Thursday, 24 September 2015

Have a relationship with a fresher

Now, it's a very very long time since I was a fresher and so my reflections are tinged with mild dementia, willful amnesia and the rosy glow that experience of life brings to almost everything.

Today's fresher, however, arriving at University,

  • Perhaps, for the first time, living away from home
  • Perhaps, for the first time, with loan (i.e. someone else's non-earned) cash in the bank and
  • Certainly, for the first time, being expected to determine his or her own priorities,
is beset with so many different choices, smells, sounds and temptations that the purpose of being at University - Learning, can be a distant but tangible consideration in that heady week of wonderful independence.

So forgive the freshers their hangovers, their inattention and their confusion.

Rather, pick up that learning relationship that started when the student saw the brochure, the web page or came to an Open Day, support the transition to academic study as and when it is needed and develop that relationship so that the student (as bemused about what might constitute a "good 2(i) or "merit" level of work" as many staff members) develops over time.  Students should not be expected to know and understand what it means to "read for a degree" on arrival - it's not 3 more years of school, it's a relationship that lasts a lifetime (if Universities get it right).

Thursday, 17 September 2015

Student Engagement

The excellent Chartered Association of Business Schools' Student Experience conference for 2016 has been announced.  One of the key themes is "Student Engagement" and I, for one, will be responding positively to the call for papers.
The conference is in its fifth iteration, taking the mantle from the Business and Management Subject Centre Learning & Teaching conference.  The tenor of the conference has changed from a workshop and sharing orientation to a more formal research one and could lose its identity if it goes too far (but that's for another day).
So, back to "Student Engagement" - although I wonder why we do not see, in the call for papers, an area on Staff engagement?
Conference participants will. largely be from the Teaching and Scholarship " underclass" from within our marvellous Universities.  All are "engaged", otherwise they would not be there, although a lot of the conversation around the coffee breakout areas will be about less engaged colleagues, systems that do not reward nor motivate staff to be engaged with teaching and stunted careers when compared with discipline focused research colleagues (the same ones who are so disengaged from the key source of their salary - the students).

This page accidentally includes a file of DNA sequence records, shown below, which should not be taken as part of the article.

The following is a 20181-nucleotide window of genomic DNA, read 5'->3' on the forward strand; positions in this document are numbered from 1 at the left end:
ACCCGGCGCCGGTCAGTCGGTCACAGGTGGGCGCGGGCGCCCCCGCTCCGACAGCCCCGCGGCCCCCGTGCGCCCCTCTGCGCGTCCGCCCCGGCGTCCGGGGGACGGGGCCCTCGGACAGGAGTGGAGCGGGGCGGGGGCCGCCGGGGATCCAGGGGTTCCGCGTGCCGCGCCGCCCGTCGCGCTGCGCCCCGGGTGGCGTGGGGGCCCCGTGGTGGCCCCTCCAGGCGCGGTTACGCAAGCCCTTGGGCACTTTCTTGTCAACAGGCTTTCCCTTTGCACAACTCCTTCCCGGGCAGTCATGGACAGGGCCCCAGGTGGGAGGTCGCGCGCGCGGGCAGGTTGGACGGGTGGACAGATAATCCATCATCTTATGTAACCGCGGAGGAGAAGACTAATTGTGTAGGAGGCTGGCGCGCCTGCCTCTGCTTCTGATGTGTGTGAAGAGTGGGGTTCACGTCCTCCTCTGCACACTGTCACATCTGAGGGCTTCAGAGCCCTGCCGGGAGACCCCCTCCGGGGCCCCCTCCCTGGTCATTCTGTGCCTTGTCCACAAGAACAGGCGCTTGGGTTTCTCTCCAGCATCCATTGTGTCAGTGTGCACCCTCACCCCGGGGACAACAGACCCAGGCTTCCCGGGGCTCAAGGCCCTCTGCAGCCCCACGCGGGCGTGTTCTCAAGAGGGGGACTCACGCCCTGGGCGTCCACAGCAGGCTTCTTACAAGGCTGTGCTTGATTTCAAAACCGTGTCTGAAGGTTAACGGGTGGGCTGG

It was ever thus.....but isn't it about time it began to change?

Thursday, 10 September 2015

Publish and be damned!

Attributed to the 1st Duke of Wellington, this immortal phrase has new resonance in 21st Century Higher Education.  According to Research Excellence Framework fixated Universities the phrase should actually be modified - "Don't publish and be damned!" but they are wrong.

Publication appears to be the aim - not good research, well considered and well funded projects designed to answer real problems.  Academic careers are measured by and advanced by the metrics achieved by so called "research".

I'd like to suggest that the rush to publish in ever growing and ever marginal virtual and physical journals and academic conferences damns the authors to be associated with some poor quality, ill considered and incomplete work that adds nothing to the knowledge they purport to illuminate.

So, Sir Arthur, you were right in 1824 - "Publish and be damned!"

Wednesday, 2 September 2015

Supply, Demand and the market for Learning

I remember my first encounter with the study of Economics at school and how I did so well there that I was selected to (literally) sit at the feet of an eminent Professor of Economics (he did not have many chairs in his office).  The confidence and enthusiasm of my teachers and the practicality of the  subject just made sense to me and, over the years, the key concepts learned have allowed me to see the different forces that set the world in balance.
And so I understand that on the Demand side (the consumers / students, employers, government bodies etc.) have different expectations of University qualifications.  On the supply side (The Universities, individual Schools and Lecturers) the expectations are equally clear - but often different to those of the Demand side.
Let's stop talking in riddles.
A degree programme is a compromise.  A market compromise, where a point of interaction (purchase) is arrived at not solely on the basis of price but also on the basis of a programme structure, the availability of staff, the likely outcome for graduates...............................

Good programmes of study are designed by institutions that take into consideration the needs, wants and appetites of the Demand side whilst making efficient use of teaching and other resources (the Supply side).

So why do programmes start in October and not at any other time?
Why do employers bemoan the preparedness of graduates for work?
Why do academic staff members appear to have such long periods away from their work?